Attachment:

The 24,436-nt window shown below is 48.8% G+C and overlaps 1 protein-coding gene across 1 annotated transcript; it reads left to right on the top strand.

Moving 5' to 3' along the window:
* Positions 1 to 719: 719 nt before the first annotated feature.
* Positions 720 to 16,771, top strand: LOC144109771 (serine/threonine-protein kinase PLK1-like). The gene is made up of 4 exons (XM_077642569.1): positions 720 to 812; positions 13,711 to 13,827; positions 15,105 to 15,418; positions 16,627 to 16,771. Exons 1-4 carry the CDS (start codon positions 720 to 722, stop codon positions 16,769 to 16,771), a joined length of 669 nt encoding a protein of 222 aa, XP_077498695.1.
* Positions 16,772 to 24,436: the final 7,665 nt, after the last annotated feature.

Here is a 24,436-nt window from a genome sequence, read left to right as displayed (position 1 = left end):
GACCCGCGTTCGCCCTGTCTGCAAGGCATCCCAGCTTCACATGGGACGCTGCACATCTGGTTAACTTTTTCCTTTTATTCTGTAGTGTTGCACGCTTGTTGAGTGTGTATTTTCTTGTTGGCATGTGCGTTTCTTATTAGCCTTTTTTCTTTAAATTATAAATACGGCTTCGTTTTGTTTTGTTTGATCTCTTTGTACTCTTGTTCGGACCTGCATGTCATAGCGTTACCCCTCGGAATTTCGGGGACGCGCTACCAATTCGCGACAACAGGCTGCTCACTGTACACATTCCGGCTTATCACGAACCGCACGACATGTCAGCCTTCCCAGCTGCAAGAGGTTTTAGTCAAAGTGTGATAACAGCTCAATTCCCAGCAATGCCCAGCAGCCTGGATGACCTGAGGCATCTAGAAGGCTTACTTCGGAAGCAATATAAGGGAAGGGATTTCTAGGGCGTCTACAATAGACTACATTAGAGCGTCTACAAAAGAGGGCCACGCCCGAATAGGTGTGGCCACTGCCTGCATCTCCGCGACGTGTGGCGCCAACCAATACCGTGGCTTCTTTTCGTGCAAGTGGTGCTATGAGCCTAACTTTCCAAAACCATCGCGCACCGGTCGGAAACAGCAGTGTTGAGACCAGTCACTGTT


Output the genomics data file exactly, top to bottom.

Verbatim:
The 24,436-nt window shown below is 48.8% G+C and overlaps 1 protein-coding gene across 1 annotated transcript; it reads left to right on the top strand.

Moving 5' to 3' along the window:
* Positions 1 to 719: 719 nt before the first annotated feature.
* Positions 720 to 16,771, top strand: LOC144109771 (serine/threonine-protein kinase PLK1-like). The gene is made up of 4 exons (XM_077642569.1): positions 720 to 812; positions 13,711 to 13,827; positions 15,105 to 15,418; positions 16,627 to 16,771. Exons 1-4 carry the CDS (start codon positions 720 to 722, stop codon positions 16,769 to 16,771), a joined length of 669 nt encoding a protein of 222 aa, XP_077498695.1.
* Positions 16,772 to 24,436: the final 7,665 nt, after the last annotated feature.

Here is a 24,436-nt window from a genome sequence, read left to right as displayed (position 1 = left end):
GACCCGCGTTCGCCCTGTCTGCAAGGCATCCCAGCTTCACATGGGACGCTGCACATCTGGTTAACTTTTTCCTTTTATTCTGTAGTGTTGCACGCTTGTTGAGTGTGTATTTTCTTGTTGGCATGTGCGTTTCTTATTAGCCTTTTTTCTTTAAATTATAAATACGGCTTCGTTTTGTTTTGTTTGATCTCTTTGTACTCTTGTTCGGACCTGCATGTCATAGCGTTACCCCTCGGAATTTCGGGGACGCGCTACCAATTCGCGACAACAGGCTGCTCACTGTACACATTCCGGCTTATCACGAACCGCACGACATGTCAGCCTTCCCAGCTGCAAGAGGTTTTAGTCAAAGTGTGATAACAGCTCAATTCCCAGCAATGCCCAGCAGCCTGGATGACCTGAGGCATCTAGAAGGCTTACTTCGGAAGCAATATAAGGGAAGGGATTTCTAGGGCGTCTACAATAGACTACATTAGAGCGTCTACAAAAGAGGGCCACGCCCGAATAGGTGTGGCCACTGCCTGCATCTCCGCGACGTGTGGCGCCAACCAATACCGTGGCTTCTTTTCGTGCAAGTGGTGCTATGAGCCTAACTTTCCAAAACCATCGCGCACCGGTCGGAAACAGCAGTGTTGAGACCAGTCACTGTT